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Neurotherapeutics. 2018 Jul;15(3):628-634. doi: 10.1007/s13311-018-0637-0.

Now is the Critical Time for Engineered Neuroplasticity.

Moritz CT1,2,3,4,5,6,7.

Author information

1
Division of Physical Therapy, Department of Rehabilitation Medicine, University of Washington, Seattle, WA, USA. ctmoritz@uw.edu.
2
Department of Physiology & Biophysics, University of Washington, Seattle, WA, USA. ctmoritz@uw.edu.
3
Graduate Program in Neuroscience, University of Washington, Seattle, WA, USA. ctmoritz@uw.edu.
4
UW Institute of Neuroengineering (UWIN), University of Washington, Seattle, WA, USA. ctmoritz@uw.edu.
5
Washington Spinal Cord Injury Consortium, University of Washington, Seattle, WA, USA. ctmoritz@uw.edu.
6
Center for Sensorimotor Neural Engineering, Seattle, WA, USA. ctmoritz@uw.edu.
7
Department of Electrical Engineering, University of Washington , Box 356490, Seattle, WA, 98195, USA. ctmoritz@uw.edu.

Abstract

Recent advances in neuroscience and devices are ushering in a new generation of medical treatments. Engineered biodevices are demonstrating the potential to create long-term changes in neural circuits, termed neuroplasticity. Thus, the approach of engineering neuroplasticity is rapidly expanding, building on recent demonstrations of improved quality of life for people with movement disorders, epilepsy, and spinal cord injury. In addition, discovering the fundamental mechanisms of engineered neuroplasticity by leveraging anatomically well-documented systems like the spinal cord is likely to provide powerful insights into solutions for other neurotraumas, such as stroke and traumatic brain injury, as well as neurodegenerative disorders, such as Alzheimer's, Parkinson disease, and multiple sclerosis. Now is the time for advancing both the experimental neuroscience, device development, and pioneering human trials to reap the benefits of engineered neuroplasticity as a therapeutic approach for improving quality of life after spinal cord injury.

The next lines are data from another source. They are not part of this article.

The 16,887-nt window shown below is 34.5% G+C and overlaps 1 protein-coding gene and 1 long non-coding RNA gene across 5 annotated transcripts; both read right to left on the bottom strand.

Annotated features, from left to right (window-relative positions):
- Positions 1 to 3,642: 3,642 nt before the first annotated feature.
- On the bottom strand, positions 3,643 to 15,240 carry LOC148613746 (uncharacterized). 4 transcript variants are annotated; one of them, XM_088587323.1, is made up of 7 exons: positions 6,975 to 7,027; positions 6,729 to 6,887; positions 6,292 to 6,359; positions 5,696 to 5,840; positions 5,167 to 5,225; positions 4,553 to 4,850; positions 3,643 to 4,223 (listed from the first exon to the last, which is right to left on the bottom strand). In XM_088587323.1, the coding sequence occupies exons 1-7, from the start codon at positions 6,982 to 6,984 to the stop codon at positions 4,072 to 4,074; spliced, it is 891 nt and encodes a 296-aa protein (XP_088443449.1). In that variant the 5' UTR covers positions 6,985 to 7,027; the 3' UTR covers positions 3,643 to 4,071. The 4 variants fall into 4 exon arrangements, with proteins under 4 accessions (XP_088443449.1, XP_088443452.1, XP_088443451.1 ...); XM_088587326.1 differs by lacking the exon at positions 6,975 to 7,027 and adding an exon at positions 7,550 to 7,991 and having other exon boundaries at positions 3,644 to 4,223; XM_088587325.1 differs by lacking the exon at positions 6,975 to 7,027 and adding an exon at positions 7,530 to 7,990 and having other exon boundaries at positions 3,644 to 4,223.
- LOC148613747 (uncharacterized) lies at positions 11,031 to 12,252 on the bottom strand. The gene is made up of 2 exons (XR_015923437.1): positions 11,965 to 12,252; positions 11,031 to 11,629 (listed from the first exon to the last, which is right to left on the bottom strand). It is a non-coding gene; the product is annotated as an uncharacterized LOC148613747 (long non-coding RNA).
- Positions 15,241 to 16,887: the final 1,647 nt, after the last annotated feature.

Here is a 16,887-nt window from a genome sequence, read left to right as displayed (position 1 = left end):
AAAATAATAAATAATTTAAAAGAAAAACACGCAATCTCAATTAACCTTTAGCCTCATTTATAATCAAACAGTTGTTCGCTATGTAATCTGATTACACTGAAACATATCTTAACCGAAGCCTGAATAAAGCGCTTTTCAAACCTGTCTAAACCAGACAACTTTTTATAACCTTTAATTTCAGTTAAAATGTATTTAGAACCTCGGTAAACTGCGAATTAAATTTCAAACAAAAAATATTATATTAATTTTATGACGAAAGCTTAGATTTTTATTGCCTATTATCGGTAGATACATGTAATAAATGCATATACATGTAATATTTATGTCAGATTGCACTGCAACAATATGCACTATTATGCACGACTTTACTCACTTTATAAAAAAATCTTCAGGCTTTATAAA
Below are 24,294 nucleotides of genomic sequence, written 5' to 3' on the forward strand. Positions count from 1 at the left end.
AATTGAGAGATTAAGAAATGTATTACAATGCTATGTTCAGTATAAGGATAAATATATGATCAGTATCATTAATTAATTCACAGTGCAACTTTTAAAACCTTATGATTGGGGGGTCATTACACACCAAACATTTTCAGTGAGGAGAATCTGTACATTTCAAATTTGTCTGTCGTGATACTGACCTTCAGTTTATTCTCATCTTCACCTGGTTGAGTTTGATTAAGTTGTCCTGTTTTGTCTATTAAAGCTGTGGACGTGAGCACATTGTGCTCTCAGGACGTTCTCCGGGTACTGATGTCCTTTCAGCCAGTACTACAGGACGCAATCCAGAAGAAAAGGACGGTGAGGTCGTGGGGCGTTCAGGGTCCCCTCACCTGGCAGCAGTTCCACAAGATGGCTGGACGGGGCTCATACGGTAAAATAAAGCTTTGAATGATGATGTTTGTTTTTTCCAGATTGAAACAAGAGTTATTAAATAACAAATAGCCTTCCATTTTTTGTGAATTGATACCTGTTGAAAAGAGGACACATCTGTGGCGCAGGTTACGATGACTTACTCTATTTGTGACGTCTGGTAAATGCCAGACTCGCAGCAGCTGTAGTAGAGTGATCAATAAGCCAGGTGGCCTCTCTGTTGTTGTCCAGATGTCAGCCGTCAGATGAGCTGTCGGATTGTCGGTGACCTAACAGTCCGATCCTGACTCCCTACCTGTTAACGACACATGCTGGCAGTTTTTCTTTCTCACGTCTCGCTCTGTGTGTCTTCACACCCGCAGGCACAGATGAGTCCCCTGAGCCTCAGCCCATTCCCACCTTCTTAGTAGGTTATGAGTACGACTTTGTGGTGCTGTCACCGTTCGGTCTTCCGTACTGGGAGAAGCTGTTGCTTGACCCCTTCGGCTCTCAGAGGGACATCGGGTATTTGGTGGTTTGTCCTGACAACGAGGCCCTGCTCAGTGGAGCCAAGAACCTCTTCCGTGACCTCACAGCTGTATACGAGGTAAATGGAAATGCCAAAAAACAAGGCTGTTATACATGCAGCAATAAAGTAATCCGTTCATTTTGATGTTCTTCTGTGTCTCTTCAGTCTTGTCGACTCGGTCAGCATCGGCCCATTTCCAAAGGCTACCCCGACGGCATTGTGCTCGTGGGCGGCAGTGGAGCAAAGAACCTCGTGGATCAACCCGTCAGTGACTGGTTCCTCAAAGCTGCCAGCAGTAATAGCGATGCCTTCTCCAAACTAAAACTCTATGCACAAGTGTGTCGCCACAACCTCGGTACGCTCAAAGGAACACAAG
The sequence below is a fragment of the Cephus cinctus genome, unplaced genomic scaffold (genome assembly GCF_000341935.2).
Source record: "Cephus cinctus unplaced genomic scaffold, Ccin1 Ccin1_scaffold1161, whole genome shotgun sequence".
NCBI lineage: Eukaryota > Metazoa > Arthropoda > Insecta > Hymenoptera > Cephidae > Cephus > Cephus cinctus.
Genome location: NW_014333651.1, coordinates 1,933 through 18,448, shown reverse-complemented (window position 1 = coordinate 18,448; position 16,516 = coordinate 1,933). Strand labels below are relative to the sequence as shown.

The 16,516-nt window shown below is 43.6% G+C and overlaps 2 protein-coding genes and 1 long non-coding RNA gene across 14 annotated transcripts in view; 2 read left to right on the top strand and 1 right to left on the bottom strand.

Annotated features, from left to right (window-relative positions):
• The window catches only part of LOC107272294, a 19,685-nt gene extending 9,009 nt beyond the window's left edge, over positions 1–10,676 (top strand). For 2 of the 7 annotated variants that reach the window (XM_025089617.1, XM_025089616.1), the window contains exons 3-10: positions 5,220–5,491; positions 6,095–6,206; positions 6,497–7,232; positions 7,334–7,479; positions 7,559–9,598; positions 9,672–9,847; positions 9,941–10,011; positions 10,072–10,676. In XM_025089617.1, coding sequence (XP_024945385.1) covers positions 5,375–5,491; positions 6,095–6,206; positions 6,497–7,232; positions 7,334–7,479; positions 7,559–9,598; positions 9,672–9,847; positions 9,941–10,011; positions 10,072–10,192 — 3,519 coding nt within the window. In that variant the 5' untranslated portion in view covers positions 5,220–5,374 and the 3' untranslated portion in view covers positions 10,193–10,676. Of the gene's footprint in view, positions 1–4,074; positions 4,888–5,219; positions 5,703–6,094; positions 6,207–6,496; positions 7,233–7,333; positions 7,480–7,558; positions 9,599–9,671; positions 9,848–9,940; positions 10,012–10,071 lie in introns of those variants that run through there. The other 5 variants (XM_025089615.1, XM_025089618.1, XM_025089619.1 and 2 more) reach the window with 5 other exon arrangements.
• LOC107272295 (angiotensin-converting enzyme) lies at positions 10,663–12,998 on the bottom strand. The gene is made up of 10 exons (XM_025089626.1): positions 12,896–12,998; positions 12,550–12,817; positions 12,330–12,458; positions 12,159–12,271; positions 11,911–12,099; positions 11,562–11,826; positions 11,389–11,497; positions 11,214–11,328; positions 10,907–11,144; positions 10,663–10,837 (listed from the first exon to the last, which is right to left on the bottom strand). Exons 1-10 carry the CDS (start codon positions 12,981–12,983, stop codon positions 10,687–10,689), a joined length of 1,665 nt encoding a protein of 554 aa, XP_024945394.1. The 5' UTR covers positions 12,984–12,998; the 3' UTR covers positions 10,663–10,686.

KEYWORDS:

Spinal cord injury·epidural stimulation·intraspinal microstimulation·transcutaneous stimulation·combinatorial therapies·stem cells.

PMID:
29948920
PMCID:
PMC6095787
DOI:
10.1007/s13311-018-0637-0
[Indexed for MEDLINE]
Free PMC Article

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